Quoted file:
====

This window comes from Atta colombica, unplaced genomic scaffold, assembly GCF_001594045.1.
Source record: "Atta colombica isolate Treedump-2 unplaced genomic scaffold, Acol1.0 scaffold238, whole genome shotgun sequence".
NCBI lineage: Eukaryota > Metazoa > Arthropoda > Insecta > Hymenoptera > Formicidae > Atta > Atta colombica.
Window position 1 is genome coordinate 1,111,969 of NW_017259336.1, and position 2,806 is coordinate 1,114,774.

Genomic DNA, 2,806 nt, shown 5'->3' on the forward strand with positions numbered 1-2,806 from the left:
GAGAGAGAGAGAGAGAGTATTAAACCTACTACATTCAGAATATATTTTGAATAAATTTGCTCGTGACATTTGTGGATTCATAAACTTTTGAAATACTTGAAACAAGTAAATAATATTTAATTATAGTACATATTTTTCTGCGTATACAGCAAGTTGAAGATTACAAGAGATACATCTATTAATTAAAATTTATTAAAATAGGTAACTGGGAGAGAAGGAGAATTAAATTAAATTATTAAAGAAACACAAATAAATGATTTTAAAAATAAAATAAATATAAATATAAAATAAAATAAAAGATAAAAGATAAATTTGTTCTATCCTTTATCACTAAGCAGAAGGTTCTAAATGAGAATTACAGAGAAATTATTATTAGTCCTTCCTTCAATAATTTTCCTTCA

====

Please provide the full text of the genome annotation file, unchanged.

This window comes from Atta colombica, unplaced genomic scaffold, assembly GCF_001594045.1.
Source record: "Atta colombica isolate Treedump-2 unplaced genomic scaffold, Acol1.0 scaffold238, whole genome shotgun sequence".
NCBI lineage: Eukaryota > Metazoa > Arthropoda > Insecta > Hymenoptera > Formicidae > Atta > Atta colombica.
Window position 1 is genome coordinate 1,111,969 of NW_017259336.1, and position 2,806 is coordinate 1,114,774.

Genomic DNA, 2,806 nt, shown 5'->3' on the forward strand with positions numbered 1-2,806 from the left:
GAGAGAGAGAGAGAGAGTATTAAACCTACTACATTCAGAATATATTTTGAATAAATTTGCTCGTGACATTTGTGGATTCATAAACTTTTGAAATACTTGAAACAAGTAAATAATATTTAATTATAGTACATATTTTTCTGCGTATACAGCAAGTTGAAGATTACAAGAGATACATCTATTAATTAAAATTTATTAAAATAGGTAACTGGGAGAGAAGGAGAATTAAATTAAATTATTAAAGAAACACAAATAAATGATTTTAAAAATAAAATAAATATAAATATAAAATAAAATAAAAGATAAAAGATAAATTTGTTCTATCCTTTATCACTAAGCAGAAGGTTCTAAATGAGAATTACAGAGAAATTATTATTAGTCCTTCCTTCAATAATTTTCCTTCA